Each of the vertical wall sections 56 and 58 is provided, at its upper edge, with an inwardly and longitudinally extending shoulder 62, the lower surface 64 of which is substantially parallel to and spaced apart from the upper surfaces 40 of the lower tracks 34 and 36.

In recapitulation, it can be seen that all of the track surfaces 40, 42, 49, 52, 61 and 64 are horizontal, planar surfaces.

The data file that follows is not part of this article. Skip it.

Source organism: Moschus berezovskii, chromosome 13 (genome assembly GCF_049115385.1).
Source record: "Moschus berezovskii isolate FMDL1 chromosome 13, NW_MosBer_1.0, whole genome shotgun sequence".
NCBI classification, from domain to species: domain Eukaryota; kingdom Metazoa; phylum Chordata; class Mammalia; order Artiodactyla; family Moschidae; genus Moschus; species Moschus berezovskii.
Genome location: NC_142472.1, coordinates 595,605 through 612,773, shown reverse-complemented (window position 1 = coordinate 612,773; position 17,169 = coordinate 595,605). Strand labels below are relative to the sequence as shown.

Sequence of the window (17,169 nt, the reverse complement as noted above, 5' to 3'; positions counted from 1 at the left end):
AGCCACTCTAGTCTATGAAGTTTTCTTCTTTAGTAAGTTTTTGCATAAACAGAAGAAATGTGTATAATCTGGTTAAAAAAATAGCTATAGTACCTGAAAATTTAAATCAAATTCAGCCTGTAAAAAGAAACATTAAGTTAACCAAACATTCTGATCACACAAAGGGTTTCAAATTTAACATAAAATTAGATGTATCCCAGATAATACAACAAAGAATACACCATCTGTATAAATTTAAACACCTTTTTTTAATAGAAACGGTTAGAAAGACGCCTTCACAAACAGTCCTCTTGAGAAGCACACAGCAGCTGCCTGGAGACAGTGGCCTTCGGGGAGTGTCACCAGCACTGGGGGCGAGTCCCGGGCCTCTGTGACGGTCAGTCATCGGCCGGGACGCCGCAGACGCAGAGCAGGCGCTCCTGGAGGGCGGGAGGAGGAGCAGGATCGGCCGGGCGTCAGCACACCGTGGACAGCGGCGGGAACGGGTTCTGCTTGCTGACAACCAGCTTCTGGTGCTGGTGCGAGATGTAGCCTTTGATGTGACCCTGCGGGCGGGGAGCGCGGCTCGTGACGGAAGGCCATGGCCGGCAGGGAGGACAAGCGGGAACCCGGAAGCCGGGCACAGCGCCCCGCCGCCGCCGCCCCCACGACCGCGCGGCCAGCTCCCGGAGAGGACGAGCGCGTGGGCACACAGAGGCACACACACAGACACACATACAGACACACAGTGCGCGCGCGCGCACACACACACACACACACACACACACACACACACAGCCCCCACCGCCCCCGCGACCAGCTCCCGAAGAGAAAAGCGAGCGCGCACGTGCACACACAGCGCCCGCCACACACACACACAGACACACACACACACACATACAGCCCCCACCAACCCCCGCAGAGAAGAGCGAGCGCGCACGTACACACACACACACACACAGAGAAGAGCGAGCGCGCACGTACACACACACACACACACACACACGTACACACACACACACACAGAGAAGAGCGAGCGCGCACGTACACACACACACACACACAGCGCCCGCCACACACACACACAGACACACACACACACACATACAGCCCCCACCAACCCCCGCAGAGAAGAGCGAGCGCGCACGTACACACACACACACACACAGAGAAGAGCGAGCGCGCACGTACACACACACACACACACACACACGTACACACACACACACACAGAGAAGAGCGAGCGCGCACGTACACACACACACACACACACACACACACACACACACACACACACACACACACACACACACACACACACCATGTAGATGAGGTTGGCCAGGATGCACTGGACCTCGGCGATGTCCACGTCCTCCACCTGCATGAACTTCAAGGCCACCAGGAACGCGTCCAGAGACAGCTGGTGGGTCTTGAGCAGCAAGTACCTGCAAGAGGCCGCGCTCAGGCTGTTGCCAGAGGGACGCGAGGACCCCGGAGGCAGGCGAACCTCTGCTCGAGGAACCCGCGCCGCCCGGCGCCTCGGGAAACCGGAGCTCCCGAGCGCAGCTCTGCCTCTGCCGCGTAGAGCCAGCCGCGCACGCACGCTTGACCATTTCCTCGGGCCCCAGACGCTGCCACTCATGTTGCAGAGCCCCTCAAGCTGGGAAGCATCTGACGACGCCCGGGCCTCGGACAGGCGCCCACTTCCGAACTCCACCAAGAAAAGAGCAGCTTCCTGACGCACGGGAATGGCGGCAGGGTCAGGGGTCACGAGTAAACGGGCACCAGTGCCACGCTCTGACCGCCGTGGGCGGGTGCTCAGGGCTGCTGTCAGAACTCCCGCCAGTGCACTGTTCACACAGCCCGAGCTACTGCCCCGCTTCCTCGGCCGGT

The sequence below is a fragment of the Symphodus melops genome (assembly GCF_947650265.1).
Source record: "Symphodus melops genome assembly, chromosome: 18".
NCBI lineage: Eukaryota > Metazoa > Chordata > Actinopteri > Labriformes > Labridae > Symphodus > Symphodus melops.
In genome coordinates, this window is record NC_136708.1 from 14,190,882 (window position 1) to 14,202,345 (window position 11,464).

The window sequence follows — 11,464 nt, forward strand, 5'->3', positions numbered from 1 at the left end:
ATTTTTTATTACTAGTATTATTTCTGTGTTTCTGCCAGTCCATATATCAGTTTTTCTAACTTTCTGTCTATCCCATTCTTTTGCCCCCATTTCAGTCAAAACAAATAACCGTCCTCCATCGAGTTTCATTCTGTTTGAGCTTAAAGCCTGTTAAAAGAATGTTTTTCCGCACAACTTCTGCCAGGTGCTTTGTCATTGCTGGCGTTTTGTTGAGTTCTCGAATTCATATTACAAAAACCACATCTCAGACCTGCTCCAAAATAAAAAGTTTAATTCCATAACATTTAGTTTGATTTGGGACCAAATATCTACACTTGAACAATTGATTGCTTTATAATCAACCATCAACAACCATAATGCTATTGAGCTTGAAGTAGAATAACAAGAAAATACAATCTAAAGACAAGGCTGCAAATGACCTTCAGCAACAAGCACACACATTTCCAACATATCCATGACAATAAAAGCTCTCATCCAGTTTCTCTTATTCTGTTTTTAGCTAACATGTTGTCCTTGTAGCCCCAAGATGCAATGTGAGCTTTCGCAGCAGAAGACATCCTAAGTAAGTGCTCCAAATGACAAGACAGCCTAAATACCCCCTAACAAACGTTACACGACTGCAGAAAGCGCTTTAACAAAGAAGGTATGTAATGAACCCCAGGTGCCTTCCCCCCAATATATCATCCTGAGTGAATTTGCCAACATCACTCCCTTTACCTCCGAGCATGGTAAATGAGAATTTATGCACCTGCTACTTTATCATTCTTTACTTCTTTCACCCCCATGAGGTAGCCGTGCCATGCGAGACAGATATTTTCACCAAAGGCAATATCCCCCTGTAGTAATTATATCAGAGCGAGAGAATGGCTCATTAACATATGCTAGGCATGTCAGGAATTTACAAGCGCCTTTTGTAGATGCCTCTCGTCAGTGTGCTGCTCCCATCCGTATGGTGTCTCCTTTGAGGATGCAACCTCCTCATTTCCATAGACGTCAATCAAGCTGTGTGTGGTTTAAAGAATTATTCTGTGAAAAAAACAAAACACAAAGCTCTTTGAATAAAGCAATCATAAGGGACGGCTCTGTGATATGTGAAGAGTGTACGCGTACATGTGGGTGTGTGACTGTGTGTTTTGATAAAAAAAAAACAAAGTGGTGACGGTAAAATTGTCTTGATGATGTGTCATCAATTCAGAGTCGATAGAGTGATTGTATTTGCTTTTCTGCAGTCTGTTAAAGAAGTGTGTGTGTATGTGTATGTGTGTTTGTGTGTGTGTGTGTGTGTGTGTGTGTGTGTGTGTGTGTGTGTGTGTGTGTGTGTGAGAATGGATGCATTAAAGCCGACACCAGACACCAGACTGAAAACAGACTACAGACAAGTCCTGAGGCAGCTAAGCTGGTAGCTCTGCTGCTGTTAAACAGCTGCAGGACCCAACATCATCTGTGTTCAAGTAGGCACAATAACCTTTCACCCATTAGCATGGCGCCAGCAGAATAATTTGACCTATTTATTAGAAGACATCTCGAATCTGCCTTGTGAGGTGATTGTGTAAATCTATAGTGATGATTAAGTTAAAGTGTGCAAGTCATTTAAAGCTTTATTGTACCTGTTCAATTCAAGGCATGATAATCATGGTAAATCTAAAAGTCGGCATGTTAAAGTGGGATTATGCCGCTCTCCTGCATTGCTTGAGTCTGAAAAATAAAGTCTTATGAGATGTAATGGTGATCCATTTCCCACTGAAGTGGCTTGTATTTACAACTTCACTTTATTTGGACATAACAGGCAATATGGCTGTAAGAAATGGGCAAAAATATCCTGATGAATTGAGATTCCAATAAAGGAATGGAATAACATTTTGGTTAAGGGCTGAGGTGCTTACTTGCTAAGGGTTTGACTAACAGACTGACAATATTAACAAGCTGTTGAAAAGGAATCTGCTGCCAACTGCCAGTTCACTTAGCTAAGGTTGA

Anti-friction means are provided for movably supporting the main track unit 14 on the lower track unit 18, the anti-friction means comprising rollers 54 carried on the upper track surfaces 40 of the tracks 34 and 36 and under the lower track surfaces 64 of the shoulders 62 and additional rollers 54 carried on the upper surface 61 of the wall section 60 and under the lower surfaces 42 of the tracks 34 and 36. Antifriction means are also provided for movably supporting the upper track unit 16 on the main track unit 14, these last-mentioned anti-friction means comprising rollers 54 carried on the upper surfaces 40 of the tracks 32 and 38 and under the surface 49 of the horizontal wall section 48 and additional rollers 54 carried on the surfaces 52 of the shoulders 50 and under the surfaces 42 of the tracks 32 and 38.